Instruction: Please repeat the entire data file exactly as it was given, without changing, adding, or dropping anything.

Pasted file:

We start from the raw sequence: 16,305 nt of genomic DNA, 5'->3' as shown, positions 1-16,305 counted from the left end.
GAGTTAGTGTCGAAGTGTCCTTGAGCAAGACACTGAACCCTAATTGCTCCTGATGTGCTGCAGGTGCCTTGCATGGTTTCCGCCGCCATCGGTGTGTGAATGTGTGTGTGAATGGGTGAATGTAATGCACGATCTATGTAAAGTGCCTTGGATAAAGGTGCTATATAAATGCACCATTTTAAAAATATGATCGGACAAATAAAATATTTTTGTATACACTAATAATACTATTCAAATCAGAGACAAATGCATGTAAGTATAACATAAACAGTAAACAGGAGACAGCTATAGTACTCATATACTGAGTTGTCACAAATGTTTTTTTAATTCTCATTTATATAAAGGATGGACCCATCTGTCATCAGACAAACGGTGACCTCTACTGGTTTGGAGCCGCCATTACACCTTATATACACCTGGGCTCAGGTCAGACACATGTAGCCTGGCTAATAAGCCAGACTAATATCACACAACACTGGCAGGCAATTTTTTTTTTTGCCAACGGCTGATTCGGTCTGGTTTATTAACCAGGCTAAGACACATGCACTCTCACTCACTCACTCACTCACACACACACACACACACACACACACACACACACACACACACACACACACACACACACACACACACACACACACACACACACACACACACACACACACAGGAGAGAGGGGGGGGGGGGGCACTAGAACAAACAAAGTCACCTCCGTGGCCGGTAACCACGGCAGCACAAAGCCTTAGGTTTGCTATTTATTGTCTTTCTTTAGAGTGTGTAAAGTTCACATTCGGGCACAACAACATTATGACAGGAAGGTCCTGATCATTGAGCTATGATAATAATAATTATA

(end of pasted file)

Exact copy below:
We start from the raw sequence: 16,305 nt of genomic DNA, 5'->3' as shown, positions 1-16,305 counted from the left end.
GAGTTAGTGTCGAAGTGTCCTTGAGCAAGACACTGAACCCTAATTGCTCCTGATGTGCTGCAGGTGCCTTGCATGGTTTCCGCCGCCATCGGTGTGTGAATGTGTGTGTGAATGGGTGAATGTAATGCACGATCTATGTAAAGTGCCTTGGATAAAGGTGCTATATAAATGCACCATTTTAAAAATATGATCGGACAAATAAAATATTTTTGTATACACTAATAATACTATTCAAATCAGAGACAAATGCATGTAAGTATAACATAAACAGTAAACAGGAGACAGCTATAGTACTCATATACTGAGTTGTCACAAATGTTTTTTTAATTCTCATTTATATAAAGGATGGACCCATCTGTCATCAGACAAACGGTGACCTCTACTGGTTTGGAGCCGCCATTACACCTTATATACACCTGGGCTCAGGTCAGACACATGTAGCCTGGCTAATAAGCCAGACTAATATCACACAACACTGGCAGGCAATTTTTTTTTTTGCCAACGGCTGATTCGGTCTGGTTTATTAACCAGGCTAAGACACATGCACTCTCACTCACTCACTCACTCACACACACACACACACACACACACACACACACACACACACACACACACACACACACACACACACACACACACACACACACACACACACACACACACACAGGAGAGAGGGGGGGGGGGGGCACTAGAACAAACAAAGTCACCTCCGTGGCCGGTAACCACGGCAGCACAAAGCCTTAGGTTTGCTATTTATTGTCTTTCTTTAGAGTGTGTAAAGTTCACATTCGGGCACAACAACATTATGACAGGAAGGTCCTGATCATTGAGCTATGATAATAATAATTATA